AUBURN HILLS – The Pistons best defensive game of the season came without their two top individual defenders, Avery Bradley and Stanley Johnson. If there’s a lesson in holding San Antonio to 79 points and 37 percent shooting, it’s that the training camp talk of a different level of camaraderie was more than empty words.
It would have been easy to give in to the heavy odds the Pistons – down not just Bradley and Johnson, but Reggie Jackson and Jon Leuer, as well – faced against San Antonio. That they didn’t and posted a wire-to-wire win even in a game where their 3-point shooting was subpar speaks to the environment created by Stan Van Gundy and sustained by a close-knit locker room.
“I told the guys before the game, ‘We’re dangerous right now,’ ” Anthony Tolliver said. “We’ve still got guys out there that can play.”
The Pistons are going to have to get accustomed to playing without Jackson, who’ll likely be out until after the All-Star break at minimum, but the outlook brightened for Bradley’s imminent return on Sunday. The Pistons held a light practice with reintegrating Bradley, who’s missed seven games with a groin injury, as the primary focus in a scrimmage that lasted a quarter.
“He looked good,” Van Gundy said. “It’s a matter of how he feels (the next day). Twelve minutes isn’t a lot, but the plan was to do that today and (Monday) is a day off for those guys but he’ll come in and shoot and then Tuesday would be to practice and then we’ll see from there if he’s ready to go or not.”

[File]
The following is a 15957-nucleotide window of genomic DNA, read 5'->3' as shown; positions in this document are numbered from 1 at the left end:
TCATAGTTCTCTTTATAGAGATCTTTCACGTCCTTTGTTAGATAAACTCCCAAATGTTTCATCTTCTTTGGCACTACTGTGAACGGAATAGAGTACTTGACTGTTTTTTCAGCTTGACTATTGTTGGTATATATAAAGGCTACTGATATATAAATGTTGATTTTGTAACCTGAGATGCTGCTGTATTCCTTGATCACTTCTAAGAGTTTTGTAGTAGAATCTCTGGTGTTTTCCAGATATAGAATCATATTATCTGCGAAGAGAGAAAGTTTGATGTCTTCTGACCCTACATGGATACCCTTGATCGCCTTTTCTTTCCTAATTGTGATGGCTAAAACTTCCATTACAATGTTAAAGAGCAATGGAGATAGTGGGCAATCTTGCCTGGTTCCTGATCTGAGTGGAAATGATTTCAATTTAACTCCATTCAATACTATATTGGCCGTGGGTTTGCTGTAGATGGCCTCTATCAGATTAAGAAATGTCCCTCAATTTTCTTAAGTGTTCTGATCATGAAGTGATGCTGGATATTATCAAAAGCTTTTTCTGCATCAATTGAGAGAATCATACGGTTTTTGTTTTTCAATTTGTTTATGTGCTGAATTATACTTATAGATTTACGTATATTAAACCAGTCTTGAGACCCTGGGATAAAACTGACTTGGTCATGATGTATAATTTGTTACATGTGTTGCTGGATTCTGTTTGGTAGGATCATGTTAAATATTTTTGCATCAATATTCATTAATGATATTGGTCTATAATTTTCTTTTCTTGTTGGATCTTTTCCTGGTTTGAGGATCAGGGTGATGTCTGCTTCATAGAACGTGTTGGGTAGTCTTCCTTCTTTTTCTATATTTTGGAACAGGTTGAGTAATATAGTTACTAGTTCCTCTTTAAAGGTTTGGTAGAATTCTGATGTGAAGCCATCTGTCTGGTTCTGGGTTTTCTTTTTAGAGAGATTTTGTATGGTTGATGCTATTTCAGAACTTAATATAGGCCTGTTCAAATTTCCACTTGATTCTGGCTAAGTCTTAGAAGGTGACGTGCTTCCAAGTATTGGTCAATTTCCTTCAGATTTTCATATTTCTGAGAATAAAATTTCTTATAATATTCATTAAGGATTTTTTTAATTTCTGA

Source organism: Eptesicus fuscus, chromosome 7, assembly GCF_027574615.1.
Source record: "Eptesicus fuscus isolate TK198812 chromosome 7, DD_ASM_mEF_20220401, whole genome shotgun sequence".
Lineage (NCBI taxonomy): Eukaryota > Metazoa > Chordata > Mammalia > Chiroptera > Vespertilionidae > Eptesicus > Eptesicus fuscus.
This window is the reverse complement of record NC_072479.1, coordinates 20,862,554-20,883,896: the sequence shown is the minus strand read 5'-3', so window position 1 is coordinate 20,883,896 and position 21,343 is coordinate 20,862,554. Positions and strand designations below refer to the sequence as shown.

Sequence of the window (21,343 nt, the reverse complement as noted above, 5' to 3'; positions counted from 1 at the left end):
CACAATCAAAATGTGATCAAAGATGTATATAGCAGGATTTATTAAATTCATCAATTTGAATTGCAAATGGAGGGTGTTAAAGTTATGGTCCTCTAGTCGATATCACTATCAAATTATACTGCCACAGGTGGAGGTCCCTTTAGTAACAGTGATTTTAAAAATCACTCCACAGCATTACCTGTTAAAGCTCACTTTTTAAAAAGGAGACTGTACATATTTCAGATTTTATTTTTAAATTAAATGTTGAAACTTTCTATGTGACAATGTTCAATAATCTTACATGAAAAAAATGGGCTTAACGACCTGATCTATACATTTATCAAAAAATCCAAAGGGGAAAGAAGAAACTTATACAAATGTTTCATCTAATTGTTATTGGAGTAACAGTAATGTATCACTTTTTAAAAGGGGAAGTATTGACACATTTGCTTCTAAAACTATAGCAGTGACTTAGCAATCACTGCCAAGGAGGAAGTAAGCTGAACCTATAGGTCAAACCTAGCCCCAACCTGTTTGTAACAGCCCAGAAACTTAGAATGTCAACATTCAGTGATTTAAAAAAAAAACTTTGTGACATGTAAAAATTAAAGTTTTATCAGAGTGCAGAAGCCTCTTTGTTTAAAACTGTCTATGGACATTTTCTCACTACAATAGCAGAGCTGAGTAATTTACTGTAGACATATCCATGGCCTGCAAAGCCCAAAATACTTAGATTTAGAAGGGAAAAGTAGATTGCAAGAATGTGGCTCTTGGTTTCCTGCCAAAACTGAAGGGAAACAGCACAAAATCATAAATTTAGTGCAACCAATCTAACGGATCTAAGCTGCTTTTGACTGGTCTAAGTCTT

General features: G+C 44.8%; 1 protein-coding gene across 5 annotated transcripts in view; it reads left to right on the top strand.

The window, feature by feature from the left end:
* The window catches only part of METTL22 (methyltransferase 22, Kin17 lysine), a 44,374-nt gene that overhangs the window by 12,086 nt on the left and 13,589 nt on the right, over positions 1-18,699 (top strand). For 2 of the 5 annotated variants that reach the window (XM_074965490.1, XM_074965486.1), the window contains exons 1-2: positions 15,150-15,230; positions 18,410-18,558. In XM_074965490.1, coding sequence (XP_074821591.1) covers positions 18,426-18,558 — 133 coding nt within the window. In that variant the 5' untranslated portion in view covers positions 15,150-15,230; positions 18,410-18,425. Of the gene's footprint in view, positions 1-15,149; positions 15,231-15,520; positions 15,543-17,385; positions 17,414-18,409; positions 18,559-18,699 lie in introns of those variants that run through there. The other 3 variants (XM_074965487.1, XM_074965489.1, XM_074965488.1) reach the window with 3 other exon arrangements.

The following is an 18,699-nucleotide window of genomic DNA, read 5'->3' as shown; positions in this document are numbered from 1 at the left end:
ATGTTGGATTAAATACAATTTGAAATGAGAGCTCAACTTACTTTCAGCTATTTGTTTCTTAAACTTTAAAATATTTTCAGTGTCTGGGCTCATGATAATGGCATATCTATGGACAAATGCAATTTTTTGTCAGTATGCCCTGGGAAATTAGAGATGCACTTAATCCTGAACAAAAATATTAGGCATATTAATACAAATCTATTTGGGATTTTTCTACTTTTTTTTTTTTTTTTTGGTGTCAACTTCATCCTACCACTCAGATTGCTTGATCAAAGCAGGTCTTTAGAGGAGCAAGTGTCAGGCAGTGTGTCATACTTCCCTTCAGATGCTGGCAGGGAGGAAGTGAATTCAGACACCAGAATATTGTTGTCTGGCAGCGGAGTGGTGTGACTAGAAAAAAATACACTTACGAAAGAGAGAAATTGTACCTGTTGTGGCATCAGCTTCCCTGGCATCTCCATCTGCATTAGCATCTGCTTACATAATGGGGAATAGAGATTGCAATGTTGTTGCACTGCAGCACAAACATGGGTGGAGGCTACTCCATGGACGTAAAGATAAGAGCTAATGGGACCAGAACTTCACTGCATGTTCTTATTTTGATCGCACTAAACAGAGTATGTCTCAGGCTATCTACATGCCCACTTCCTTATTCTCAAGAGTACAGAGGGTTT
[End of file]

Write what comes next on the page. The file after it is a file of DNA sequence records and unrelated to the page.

Getting Bradley back for the first game of 2018, Wednesday at Miami, would be a morale booster and give Van Gundy another weapon for his suddenly depleted perimeter. Johnson might also be good to go and missing San Antonio with a strained hip flexor.
If he’s not, the Pistons will still head into a rugged stretch to open the new year – three games in four days against Miami, Philadelphia and Houston – feeling better about themselves in large measure because of the way Reggie Bullock and Luke Kennard played in the 14-point win over San Antonio.
Both established career highs in scoring, Bullock with 22 and Kennard 20, and their development makes the Pistons that much more diverse and dangerous offensively.
Bullock, who carries a 9-2 record as a starter, has established himself as a staple of the rotation. Van Gundy called him “one of our six starters” – an illusion to Van Gundy’s recent decision to start Tolliver against teams with two big men in the starting lineup and Kennard against teams that start smaller. Kennard will go back to a conventional bench role upon Bradley’s return and Bullock will either start at small forward or come off the bench when Tolliver starts opposite Tobias Harris at forward.
The member of Van Gundy’s wing corps struggling at the moment is Langston Galloway, who since going 15 of 29 from the 3-point arc over a three-game stretch earlier this month has gone 7 of 33 in the past five games. Van Gundy said the Pistons are working to correct a mechanical flaw in Galloway’s form that’s seen him drifting upon elevation.
They can afford to let Galloway work out the kinks on his own or in limited minutes if Bradley returns for Miami and Kennard continues to play the way he did against the Spurs.
I’ll have more on Bullock and Kennard – and how Kennard has picked up on how Bullock has made himself an effective role player – on Tuesday.